UBITENNIS: So, in terms of competitive spirit, you’ve never seen him be scared. For example, when he started college in the USA, did you ever see him be scared of some big player, or was he always like “Ok, go for it and let’s do our best”?
BRYAN: “I think he’s unique in that sense because he looks forward to those moments. Especially the more people watching, the better he plays. For me, it was the opposite. I’d see the big stadium and play a bit scared. One thing’s for sure; I know he’s very different from me. So my goal is not to set limits on him. To say everything is possible. And you just have to keep working hard. You need to keep learning from every experience, whether you win or lose. Both are positives. A win gives you confidence. A loss lets you learn more about yourself and your game and what you need to do to keep improving. So everything is positive, nothing is negative, I think that’s the mindset I want him to have every day; it’s like he always has something to gain. And if you think you have something to gain, then you’re not scared. For sure”.
UBITENNIS: Talking perhaps about the most important match of his career so far, the one against Djokovic at the US Open. After that game, how did he feel? Was it like, “I’m sorry I lost. I’m sorry I didn’t do this or that” or was it more like “I stuck to my plan. I did my best, and next time will be better”?
BRYAN: “I think it was the latter. He felt really good about the tournament. He accomplished some things there. Especially after a season where he wasn’t winning many matches. Coming there and winning all those matches (five) gave him confidence. And playing against Djokovic with confidence, I think was fantastic. He lost the match against a great champion. So I think he just learned from the match, went back to watch the video, really took time after the US Open to reflect on what he needs to do to keep improving so he can someday win that kind of match. Identifying things he can do better. And then get back to work.”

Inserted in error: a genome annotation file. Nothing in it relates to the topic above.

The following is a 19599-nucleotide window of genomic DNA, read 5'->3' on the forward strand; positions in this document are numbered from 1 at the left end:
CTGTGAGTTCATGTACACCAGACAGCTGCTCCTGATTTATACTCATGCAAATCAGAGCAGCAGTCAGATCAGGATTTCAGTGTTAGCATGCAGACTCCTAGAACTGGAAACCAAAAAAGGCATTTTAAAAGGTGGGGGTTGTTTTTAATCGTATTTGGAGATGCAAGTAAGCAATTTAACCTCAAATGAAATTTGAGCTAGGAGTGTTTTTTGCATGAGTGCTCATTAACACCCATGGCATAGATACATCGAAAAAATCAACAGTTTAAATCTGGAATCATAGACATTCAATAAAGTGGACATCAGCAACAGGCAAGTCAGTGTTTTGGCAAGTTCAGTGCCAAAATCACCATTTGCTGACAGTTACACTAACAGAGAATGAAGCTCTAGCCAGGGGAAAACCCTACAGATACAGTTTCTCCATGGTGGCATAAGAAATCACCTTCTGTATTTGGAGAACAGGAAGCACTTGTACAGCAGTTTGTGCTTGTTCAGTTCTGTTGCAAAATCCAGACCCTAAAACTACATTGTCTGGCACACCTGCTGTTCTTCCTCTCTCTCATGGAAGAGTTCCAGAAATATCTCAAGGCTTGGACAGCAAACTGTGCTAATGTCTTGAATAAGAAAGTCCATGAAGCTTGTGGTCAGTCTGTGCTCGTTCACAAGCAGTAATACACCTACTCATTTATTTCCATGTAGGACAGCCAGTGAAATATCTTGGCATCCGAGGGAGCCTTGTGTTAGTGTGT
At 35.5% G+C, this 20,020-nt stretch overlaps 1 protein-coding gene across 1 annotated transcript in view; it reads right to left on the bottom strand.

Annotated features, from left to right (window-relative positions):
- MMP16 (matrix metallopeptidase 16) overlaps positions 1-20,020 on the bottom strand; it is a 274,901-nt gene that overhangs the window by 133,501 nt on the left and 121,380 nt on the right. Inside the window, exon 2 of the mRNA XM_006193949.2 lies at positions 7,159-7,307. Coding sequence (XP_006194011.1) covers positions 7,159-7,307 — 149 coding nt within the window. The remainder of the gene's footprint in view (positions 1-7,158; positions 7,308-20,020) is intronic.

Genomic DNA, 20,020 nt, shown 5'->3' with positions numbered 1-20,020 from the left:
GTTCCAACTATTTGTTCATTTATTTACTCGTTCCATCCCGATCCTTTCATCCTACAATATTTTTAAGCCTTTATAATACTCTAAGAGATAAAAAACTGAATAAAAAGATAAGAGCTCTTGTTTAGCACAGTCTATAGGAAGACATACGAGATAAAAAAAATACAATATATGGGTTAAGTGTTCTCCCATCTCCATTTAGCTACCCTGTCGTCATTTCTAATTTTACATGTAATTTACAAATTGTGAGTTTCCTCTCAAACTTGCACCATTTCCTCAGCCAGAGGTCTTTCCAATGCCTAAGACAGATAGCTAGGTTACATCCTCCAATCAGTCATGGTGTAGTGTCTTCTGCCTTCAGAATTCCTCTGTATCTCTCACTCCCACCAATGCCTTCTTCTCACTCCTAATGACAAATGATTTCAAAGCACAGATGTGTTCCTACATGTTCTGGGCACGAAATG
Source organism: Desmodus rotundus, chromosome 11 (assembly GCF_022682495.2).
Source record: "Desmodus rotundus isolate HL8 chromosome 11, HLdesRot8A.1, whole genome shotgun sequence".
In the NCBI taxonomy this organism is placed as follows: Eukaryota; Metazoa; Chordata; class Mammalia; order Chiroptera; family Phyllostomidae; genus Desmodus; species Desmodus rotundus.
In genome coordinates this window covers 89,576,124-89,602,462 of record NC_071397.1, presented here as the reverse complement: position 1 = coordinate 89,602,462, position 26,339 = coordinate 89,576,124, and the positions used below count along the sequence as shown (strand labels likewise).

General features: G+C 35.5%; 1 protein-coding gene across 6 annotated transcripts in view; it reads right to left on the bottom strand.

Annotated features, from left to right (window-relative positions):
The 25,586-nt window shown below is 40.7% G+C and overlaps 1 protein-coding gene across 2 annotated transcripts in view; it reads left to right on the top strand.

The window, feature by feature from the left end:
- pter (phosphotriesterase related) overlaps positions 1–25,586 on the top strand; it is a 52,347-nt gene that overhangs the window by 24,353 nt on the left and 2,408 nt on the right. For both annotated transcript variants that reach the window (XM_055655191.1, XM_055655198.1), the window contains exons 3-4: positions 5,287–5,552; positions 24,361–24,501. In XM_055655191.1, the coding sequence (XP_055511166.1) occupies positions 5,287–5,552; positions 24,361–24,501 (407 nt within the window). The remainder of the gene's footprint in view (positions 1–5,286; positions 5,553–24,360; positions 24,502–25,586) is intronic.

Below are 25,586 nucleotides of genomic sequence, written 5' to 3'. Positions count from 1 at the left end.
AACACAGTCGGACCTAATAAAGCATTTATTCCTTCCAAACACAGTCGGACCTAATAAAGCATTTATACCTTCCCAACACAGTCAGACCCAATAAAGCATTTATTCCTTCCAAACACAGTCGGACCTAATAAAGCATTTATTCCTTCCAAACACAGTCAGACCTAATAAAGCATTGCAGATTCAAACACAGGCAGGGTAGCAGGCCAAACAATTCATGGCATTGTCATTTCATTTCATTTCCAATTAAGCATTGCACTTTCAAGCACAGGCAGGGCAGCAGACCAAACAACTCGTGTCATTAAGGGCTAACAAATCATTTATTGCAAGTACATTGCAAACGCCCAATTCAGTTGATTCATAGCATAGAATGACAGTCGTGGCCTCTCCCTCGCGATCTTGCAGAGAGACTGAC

UBITENNIS: What do you think of Sinner this year? Because in my opinion, he’s really improving, starting to put something different in his game. He’s not just a big hitter, but sometimes he comes to the net, varies with drop shots, and is showing various new solutions.
BRYAN: “Yes, I think he’s an extraordinary player. An extraordinary person, you know, genuine. When you see him off the court, he’s always ready to greet you, to smile at you, and you have to admire his kindness, so we appreciate that. And then the tennis, for me, he’s definitely one of the top 5 in the world. He’s serving well, playing well from the baseline, returning well, and now he’s starting to come forward and execute at the net. I love seeing this in players because I want the same for Ben. I want him to continue developing to become a complete player. He’s a good example for Ben, someone young who’s also working to become complete. It’s a great opportunity, again, to play against one of the best.”
UBITENNIS: Last question: in a sport as competitive and individualistic as tennis, it’s hard to get along with other players and have friends. Because once you step onto the court, that’s your enemy. Which players does Ben get along best with? Does he have friends here? He’s relatively new on the circuit. He’s like a freshman.
BRYAN: “Oh, it’s funny. He has friends everywhere, you know. And I think his closest friends are the ones he knows best, like Maki McDonald, Tommy Paul, Taylor Fritz. These guys have really welcomed him into the American tennis fraternity, and also Francis Tiafoe. All these guys have been very, very kind to him, welcoming him. So it’s been nice to see; then he has friends like Dan Evans, who treat him a bit like a little brother, you know. They put him in his place sometimes, but you know, in a playful and fun way. We’ve also met some nice coaches out here. For us, it’s essential to enjoy the time off the court as well as on it. It’s important to wear a smile, greet people, get to know them and learn more about them. I want him to go beyond just tennis.”